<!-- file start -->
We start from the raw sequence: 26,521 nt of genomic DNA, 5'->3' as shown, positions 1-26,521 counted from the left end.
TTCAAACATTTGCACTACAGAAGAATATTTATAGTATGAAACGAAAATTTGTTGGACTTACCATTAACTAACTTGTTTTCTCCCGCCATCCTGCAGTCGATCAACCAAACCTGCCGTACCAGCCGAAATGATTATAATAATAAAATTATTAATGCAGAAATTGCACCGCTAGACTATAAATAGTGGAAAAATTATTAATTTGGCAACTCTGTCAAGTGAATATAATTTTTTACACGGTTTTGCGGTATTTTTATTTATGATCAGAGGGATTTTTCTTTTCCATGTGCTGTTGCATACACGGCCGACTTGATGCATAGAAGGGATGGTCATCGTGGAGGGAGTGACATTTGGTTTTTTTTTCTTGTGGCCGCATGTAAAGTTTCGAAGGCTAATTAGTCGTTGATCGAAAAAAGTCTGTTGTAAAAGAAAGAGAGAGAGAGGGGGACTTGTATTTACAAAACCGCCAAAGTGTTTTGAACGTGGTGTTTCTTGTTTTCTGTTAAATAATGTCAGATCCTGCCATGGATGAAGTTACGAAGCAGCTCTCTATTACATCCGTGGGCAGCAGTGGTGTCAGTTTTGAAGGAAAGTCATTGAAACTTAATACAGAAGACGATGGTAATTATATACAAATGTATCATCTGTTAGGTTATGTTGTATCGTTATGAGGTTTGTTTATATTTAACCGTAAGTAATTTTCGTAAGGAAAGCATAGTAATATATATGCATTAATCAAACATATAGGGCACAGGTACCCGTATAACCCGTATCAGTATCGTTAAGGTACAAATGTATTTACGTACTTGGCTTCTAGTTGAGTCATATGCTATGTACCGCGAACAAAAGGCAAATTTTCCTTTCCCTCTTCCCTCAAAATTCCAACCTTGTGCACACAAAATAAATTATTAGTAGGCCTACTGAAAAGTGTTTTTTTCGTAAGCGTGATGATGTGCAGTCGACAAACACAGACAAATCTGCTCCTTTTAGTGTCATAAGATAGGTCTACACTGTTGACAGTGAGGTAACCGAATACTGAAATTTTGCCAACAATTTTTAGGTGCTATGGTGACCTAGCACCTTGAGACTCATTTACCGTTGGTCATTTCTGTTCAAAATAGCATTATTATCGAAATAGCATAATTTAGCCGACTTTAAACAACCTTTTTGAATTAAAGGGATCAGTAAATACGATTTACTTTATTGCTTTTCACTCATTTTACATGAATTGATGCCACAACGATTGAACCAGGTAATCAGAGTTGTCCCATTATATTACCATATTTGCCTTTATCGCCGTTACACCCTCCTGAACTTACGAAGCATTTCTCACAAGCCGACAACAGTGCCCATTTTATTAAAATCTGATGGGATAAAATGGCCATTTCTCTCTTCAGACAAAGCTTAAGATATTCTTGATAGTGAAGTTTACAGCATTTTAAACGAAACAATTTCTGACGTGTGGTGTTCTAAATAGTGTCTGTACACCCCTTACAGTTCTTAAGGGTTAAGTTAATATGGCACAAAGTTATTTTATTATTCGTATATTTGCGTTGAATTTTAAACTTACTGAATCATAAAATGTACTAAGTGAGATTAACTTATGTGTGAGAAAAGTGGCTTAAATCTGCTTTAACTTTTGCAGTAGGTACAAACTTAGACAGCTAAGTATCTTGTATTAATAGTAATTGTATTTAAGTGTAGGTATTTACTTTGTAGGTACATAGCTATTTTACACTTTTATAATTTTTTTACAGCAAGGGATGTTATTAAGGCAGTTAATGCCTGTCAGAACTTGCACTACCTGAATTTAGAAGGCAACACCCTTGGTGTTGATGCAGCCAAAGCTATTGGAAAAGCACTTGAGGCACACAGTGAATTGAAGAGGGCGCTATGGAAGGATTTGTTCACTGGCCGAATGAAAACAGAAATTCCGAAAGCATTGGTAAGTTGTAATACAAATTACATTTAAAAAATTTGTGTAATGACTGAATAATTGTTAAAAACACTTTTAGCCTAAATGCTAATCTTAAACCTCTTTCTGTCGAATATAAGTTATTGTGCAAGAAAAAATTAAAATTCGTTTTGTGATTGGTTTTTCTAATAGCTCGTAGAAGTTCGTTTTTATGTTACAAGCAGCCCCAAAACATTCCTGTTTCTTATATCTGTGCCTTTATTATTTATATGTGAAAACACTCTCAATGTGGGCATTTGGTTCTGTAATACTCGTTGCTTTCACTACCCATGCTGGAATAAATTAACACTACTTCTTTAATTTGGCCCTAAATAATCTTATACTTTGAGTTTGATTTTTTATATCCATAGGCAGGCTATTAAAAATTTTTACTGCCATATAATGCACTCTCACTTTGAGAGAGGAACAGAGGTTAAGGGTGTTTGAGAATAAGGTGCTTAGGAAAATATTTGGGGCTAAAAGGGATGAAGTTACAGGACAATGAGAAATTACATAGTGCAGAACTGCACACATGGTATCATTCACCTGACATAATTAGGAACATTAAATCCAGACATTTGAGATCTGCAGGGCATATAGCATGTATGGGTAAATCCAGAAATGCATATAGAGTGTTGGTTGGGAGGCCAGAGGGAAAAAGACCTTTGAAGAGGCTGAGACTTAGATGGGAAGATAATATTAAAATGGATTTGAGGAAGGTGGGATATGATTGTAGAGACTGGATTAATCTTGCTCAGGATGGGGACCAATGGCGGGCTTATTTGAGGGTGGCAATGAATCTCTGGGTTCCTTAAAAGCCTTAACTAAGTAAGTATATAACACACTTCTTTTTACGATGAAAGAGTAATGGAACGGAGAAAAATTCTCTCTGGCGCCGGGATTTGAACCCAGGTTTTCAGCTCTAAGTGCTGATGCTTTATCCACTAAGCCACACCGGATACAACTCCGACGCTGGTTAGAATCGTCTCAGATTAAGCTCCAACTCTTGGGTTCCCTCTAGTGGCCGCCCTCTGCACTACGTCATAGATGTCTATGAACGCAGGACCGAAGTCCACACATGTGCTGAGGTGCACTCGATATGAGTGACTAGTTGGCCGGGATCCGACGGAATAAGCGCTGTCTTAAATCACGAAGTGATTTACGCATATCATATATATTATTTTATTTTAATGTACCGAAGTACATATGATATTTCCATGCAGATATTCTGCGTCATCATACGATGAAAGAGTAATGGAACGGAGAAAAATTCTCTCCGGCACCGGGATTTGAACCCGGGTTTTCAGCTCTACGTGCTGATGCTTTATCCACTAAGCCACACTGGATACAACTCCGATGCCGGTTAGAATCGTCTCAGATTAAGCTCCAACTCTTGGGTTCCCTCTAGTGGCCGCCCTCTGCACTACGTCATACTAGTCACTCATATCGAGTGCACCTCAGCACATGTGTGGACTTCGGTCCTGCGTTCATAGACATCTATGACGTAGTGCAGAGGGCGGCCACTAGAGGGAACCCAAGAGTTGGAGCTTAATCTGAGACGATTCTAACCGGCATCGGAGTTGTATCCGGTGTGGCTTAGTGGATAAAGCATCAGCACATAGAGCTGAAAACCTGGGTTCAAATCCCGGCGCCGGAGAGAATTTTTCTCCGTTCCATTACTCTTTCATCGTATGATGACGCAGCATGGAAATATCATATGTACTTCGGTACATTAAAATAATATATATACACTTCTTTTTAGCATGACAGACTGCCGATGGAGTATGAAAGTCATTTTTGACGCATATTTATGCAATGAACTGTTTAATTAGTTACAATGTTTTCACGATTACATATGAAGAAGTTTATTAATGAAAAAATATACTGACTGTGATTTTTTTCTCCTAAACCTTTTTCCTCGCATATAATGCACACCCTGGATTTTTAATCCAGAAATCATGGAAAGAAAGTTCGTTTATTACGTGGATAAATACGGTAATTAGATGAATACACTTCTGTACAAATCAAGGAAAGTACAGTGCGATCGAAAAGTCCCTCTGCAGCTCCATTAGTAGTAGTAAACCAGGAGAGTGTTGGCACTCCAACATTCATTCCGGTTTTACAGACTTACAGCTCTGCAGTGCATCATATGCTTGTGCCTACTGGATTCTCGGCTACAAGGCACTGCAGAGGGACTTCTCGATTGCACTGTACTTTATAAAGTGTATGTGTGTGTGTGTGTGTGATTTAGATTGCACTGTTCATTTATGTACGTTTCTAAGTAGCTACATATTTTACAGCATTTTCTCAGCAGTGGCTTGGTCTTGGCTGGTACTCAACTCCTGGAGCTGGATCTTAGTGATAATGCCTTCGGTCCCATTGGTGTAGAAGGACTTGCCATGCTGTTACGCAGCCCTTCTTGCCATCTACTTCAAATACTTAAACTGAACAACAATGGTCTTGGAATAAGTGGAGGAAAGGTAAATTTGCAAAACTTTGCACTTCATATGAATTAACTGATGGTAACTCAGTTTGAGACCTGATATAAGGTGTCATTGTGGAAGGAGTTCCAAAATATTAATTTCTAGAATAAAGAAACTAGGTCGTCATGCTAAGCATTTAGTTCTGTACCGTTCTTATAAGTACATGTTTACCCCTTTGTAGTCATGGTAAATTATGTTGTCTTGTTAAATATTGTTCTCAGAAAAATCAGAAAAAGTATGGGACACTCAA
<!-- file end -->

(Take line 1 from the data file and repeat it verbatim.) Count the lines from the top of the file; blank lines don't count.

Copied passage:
We start from the raw sequence: 26,521 nt of genomic DNA, 5'->3' as shown, positions 1-26,521 counted from the left end.